2019-2020 Duke-UNC Immunotherapy Training Program Postdoctoral Fellows
Joshua J. Bies, MD
Research Mentor: Barbara Savoldo, MD, PhD
My research interests are in the use of chimeric antigen receptor (CAR) T-cells in solid tumors, with a focus on pediatric malignancies and sarcomas. This involves confirming appropriate targets, and determining ways to overcome the challenges of solid tumors and immunotherapy such as tumor heterogeneity, antigen escape, and the immunosuppressive microenivornment.
William Cameron McManigle, MD
Research Mentor: Stefanie Sarantopoulos, MD, PhD
After graduating from the College of William & Mary, I completed a post-baccalaureate Intramural Research Training Award fellowship at the NIH. While at the NIH, I engaged in weekly rounds with the Immunotherapy Fellowship Training Program within the National Cancer Institute, where I was first introduced to concepts including targeted immunotherapy. I decided to learn how to conduct research devoted to improving both safety and efficacy of immunotherapies for cancer. As a medical student at Duke University, utilizing a mouse model of human adult bone marrow transplantation, I investigated the role of specific T-cell populations and associated cytokines in chronic graft-versus-host disease of the lung. After medical school, I remained at Duke to complete Internal Medicine residency and then sub-specialty training in Pulmonary and Critical Care Medicine. I have actively fostered a specific clinical interest in pulmonary complications of hematologic malignancy and cellular therapy and am caring for these patients in both the inpatient and outpatient clinic settings. The intersection of immunology, pulmonology and intensive care led me to join Dr. Sarantopoulos’ laboratory, to learn how to address pertinent, impactful questions using both human patient samples and mouse models, while obtaining in-depth training in allogeneic hematopoietic stem cell transplantation.
Nicholas Tschernia, MD
Research Mentor: Barbara Savoldo, MD, PhD & Benjamin Vincent, MD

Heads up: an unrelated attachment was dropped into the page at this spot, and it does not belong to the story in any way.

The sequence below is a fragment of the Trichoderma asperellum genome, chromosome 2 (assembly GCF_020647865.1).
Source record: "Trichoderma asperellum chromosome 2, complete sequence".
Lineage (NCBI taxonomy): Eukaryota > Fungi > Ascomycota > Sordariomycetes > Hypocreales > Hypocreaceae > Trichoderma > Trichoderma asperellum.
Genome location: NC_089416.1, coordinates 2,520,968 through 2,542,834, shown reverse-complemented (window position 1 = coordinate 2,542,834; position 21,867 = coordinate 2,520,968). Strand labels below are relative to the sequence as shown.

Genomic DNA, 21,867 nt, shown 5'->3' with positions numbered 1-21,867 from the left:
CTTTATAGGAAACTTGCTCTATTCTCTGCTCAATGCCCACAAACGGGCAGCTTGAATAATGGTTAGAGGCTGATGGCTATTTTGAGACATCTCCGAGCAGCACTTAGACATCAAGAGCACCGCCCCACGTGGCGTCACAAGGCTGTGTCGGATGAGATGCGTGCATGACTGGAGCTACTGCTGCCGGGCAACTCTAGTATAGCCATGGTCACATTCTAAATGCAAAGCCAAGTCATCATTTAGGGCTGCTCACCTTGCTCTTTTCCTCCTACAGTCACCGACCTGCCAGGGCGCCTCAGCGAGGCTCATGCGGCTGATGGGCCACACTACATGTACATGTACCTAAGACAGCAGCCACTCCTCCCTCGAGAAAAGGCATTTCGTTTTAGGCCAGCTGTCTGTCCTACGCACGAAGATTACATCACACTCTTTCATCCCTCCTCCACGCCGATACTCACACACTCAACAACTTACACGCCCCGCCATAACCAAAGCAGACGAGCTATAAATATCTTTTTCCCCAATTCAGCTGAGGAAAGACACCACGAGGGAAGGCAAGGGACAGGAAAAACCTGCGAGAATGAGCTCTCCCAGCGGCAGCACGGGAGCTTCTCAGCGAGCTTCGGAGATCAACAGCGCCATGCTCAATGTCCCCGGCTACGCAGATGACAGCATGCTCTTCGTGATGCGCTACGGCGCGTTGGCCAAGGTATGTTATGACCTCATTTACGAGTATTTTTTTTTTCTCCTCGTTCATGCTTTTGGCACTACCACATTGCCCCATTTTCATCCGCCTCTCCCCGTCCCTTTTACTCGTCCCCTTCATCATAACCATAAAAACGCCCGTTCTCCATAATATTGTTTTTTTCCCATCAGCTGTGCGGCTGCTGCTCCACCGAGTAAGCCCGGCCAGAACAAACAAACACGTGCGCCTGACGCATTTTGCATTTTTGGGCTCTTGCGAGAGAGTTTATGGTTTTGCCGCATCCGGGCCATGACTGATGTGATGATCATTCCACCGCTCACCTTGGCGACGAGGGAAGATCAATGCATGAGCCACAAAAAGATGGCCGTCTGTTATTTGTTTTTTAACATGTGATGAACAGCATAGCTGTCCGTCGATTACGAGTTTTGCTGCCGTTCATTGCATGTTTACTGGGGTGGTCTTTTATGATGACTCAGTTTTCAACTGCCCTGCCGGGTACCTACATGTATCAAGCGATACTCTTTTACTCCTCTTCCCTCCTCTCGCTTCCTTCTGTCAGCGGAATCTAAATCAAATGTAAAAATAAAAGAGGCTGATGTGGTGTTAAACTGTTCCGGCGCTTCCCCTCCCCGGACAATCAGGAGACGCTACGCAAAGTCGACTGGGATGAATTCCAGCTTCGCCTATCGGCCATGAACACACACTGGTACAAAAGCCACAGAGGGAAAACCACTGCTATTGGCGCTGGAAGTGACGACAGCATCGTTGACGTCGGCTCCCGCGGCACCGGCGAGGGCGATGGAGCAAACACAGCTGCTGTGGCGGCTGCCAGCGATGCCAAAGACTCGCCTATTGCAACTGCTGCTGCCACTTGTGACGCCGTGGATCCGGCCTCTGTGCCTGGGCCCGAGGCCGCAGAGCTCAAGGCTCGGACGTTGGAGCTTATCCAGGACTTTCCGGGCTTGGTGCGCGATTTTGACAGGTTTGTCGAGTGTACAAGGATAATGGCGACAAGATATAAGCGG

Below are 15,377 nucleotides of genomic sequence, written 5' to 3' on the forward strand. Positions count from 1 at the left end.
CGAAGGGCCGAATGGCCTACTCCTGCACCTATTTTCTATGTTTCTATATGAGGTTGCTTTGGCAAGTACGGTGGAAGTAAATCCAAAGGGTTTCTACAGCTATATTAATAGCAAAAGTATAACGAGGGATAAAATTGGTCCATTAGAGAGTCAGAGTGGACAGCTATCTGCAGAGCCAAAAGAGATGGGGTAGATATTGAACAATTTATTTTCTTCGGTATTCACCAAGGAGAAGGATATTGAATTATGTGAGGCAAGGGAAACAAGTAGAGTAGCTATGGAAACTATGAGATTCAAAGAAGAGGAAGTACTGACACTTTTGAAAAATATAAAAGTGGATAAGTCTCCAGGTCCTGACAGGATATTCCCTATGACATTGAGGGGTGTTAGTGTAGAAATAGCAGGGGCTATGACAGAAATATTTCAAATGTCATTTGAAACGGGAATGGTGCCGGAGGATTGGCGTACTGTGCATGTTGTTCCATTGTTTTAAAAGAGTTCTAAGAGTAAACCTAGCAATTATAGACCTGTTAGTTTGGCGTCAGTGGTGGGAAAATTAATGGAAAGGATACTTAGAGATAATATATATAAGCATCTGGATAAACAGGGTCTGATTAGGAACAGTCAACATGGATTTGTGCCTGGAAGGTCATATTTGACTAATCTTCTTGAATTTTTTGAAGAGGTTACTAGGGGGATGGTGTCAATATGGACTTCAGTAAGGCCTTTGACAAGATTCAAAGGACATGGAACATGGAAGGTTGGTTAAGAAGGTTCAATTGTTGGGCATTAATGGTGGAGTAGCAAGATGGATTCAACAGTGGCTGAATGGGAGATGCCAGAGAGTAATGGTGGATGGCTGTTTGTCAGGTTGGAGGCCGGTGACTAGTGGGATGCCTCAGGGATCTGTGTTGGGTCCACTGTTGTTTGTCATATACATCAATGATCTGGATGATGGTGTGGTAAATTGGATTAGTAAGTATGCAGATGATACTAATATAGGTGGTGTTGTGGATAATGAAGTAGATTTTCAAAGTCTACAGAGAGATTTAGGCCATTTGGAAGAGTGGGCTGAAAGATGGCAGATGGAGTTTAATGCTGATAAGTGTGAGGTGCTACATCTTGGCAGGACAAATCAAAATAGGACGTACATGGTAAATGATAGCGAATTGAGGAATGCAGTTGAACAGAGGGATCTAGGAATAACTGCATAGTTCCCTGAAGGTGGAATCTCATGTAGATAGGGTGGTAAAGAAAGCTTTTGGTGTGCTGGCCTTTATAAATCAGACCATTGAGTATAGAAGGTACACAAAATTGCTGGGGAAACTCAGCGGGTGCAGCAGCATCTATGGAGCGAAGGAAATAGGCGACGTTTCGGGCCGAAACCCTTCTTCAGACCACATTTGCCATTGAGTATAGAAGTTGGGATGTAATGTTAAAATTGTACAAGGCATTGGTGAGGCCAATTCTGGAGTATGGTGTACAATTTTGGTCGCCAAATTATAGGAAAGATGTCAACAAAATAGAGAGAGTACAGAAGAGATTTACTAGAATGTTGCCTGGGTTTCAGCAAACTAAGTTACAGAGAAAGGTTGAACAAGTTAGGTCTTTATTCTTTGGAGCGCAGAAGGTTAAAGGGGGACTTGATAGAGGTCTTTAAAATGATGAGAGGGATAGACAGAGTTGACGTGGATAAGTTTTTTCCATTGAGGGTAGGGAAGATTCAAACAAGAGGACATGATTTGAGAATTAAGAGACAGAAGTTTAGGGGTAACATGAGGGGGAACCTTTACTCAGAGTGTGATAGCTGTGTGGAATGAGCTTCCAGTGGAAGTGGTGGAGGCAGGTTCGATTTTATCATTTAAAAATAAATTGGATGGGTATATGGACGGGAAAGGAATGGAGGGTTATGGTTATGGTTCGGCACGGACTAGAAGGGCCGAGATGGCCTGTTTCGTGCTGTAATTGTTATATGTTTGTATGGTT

My research focus: I am a Hematology / Oncology fellow at the University of North Carolina – Chapel Hill and have a deep rooted interest in the development of cellular therapy for hematologic and solid malignancies. My areas of active interest include: the expansion of our CAR-T cell therapy pipeline to include specific solid malignancies, such as nonseminomatous germ cell tumors, and a collaboration with our Immunocompromised Infectious Disease Division for a prospective biomarker trial evaluating the microbiome of CAR-T patients. In addition, I am working on a multi-institution collaborative endeavor through the Society for Immunotherapy of Cancer (SITC), called Project TimIOs, spanning 14 young investigators at 10 different institutions. This latter projects goal is to develop an unbiased database of immunotherapy outcomes in order to conduct both unsupervised and supervised analysis of existing RNA-seq datasets from pre-treatment biopsies. With the intent to identify immune gene expression signatures distinguishing pre-specified clinical outcomes.
Timothy Voorhees, MD
Research Mentor: Jonathan Serody, MD & Anne Beaven, MD
I am currently a third-year fellow in the clinical hematology/oncology fellowship at the University of North Carolina. I have a clinical interest in malignant hematology, specifically lymphomas. My research interest is in Chimeric Antigen Receptor (CAR) T-cell therapies and rare lymphomas. My current projects focus on both clinical response and changes to immunomodulation which occur with anti-PD-1 therapy after CD30 directed CAR-T cell therapy in relapsed/refractory Hodgkin Lymphoma.
Mark Woodcock, MD
Research Mentor: Chuck Perou, PhD & Benjamin Vincent, MD
My goal is to become a physician-scientist using immunogenomics methods to better understand the tumor immune microenvironment and developing biomarkers guiding novel and existing immune therapies for cancer. My current work is focused on examining the pleural fluid of patients with malignant effusions to better describe the interaction of the immune system and cancer cells. We use a combination of flow cytometry, advanced cytokine assays, and single-cell RNA-seq to identify the activation states of immune cells, including T- and B-cell subclones. By comparing these across multiple patients, we aim to discover patterns in treatment response or resistance that can be used to guide therapy choices for cancer patients in the future.